Victoria Macmillan Bell drives the Polestar 2 and Hyundai Nexo, technological leaders representing real choice among the alternatives to petrol and diesel fuel
This year has seen a mix of cars arriving for assessment and, bar the odd exception, most of them have been electric, including the glider-like Polestar 2. While the jury is most certainly out on the car’s aesthetics, me included until I lived with it for a week, the Polestar brand is packed full of Swedish cool via its sibling Volvo’s DNA.
Established in 1996, Polestar came about as the performance arm of Volvo and then became a brand in its own right, with ownership shared between Volvo and parent company Geely Holding Group in China, which is also behind the transformation of Lotus.
Now, in 2021 they have two cars under their belt, the beautiful Polestar 1 hybrid coupé and the four-door Polestar 2 fastback. The Polestar 3 is due to arrive in 2022, in the form of an all-electric SUV to go up against Audi’s e-tron, VW’s ID.4 and Jaguar’s I-Pace. By 2030, the company will have its fourth product on the market – Polestar 0, its first fully carbon neutral car and potentially a world first too.
I had a Polestar 2 on test, its arrival coinciding with a need for several journeys to the West Country. Route set, charging points identified and battery fully charged at my local 50kW unit, which took around 1 hour 10 minutes for 277 miles of range, I started out.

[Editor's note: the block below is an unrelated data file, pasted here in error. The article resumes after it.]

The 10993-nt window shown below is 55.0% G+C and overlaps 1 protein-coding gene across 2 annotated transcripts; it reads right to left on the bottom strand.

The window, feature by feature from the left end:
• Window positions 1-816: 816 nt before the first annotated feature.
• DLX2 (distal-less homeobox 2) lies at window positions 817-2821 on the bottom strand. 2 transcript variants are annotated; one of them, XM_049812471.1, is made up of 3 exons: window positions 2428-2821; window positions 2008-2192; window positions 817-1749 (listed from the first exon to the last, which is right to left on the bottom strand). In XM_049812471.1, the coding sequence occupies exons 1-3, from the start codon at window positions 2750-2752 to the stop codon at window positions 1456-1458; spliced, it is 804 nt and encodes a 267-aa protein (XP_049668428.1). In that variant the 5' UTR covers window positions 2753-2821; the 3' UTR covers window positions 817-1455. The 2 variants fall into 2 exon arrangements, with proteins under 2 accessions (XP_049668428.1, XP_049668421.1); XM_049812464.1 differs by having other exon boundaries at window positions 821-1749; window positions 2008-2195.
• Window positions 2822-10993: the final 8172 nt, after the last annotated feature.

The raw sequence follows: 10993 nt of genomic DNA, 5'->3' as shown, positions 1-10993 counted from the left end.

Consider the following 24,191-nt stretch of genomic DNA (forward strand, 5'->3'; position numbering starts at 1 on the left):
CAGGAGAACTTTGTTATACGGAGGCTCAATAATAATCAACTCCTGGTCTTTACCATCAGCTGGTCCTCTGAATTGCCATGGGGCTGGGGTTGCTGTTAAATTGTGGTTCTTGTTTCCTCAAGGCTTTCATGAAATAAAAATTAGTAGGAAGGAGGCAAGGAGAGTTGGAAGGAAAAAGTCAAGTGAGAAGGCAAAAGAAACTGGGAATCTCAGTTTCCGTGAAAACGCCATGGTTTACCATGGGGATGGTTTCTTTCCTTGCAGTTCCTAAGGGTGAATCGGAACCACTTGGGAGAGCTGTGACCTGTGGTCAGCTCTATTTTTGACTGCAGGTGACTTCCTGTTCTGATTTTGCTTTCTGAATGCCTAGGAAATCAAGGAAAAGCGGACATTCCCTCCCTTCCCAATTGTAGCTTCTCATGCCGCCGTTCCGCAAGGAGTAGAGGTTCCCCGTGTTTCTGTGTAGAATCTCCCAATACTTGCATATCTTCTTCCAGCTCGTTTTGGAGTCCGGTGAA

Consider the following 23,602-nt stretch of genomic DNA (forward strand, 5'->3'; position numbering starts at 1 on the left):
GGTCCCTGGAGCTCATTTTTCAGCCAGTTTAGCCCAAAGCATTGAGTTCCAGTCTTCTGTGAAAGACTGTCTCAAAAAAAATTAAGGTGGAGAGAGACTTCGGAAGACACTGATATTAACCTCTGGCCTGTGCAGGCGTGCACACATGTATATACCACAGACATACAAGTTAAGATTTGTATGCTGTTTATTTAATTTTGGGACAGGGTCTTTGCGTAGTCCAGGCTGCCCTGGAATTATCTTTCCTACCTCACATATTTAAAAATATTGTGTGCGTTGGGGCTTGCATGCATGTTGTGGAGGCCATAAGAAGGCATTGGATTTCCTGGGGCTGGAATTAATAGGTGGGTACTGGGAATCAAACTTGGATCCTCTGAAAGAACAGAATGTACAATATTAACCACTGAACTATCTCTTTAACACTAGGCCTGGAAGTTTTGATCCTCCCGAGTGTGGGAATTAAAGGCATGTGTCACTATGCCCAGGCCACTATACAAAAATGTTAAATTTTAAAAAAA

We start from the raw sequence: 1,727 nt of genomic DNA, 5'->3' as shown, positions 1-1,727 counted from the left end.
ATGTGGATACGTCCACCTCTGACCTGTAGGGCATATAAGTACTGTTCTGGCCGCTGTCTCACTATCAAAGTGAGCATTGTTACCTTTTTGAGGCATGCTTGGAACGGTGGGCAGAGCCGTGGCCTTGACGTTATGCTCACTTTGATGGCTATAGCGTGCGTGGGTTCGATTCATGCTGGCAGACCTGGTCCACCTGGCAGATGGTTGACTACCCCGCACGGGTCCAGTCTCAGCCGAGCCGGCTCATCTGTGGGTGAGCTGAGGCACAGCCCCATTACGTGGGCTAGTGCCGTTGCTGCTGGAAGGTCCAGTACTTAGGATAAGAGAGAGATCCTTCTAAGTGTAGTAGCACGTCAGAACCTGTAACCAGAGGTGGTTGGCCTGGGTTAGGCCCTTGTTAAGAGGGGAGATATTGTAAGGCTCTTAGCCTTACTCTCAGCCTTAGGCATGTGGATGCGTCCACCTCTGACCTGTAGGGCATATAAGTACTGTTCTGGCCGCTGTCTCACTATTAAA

The distance between points A and B was 153 miles. Let’s see, I thought. Just 82 miles into the journey I was searching for a rapid charging point with only 20% battery life left.
It’s important to add that this was a chilly, spring evening drive and mostly on motorway and dual carriageway, with little chance of regenerative braking helping charge longevity. But there I was, sitting alone in the dark after 10pm while I juiced-up for another 1 hour 10 minutes on a 50kW charger; there were no rapid chargers safely within the remaining range.
This is still the reality and as much about the infrastructure as it is battery life.
My Polestar 2 was the dual-battery version, delivering 408hp via the two 300kW electric motors, a 0-62mph time of 4.7 seconds and a top speed of 127mph. It also came with the Performance Pack, including gold Öhlins dampers and matching gold seat belts (it works), Brembo brakes and 20in forged alloy wheels.
As seen at the 2021 IAA Mobility show in Munich recently, Polestar’s expanded range features three powertrains and a starting price of £39,900 for the single-battery model. Starting price for my test car is £45,900.
So, range reality-checked, let me tell you why I love the Polestar 2 so much. It’s bullet-from-a-gun quick, the on-road behaviour is sublime, smooth, assured and deeply comfortable and, on the quietest of tarmac, the only whisper of noise stemmed from the tyres and those gorgeous rimless wing mirrors.
It’s just such an easy thing to be in and it made me feel special, it really did. Also, the build quality is superb and I love the way it looks; now, at least. It’s different, unique; it really does look and drive like nothing else on the road. All hail individuality.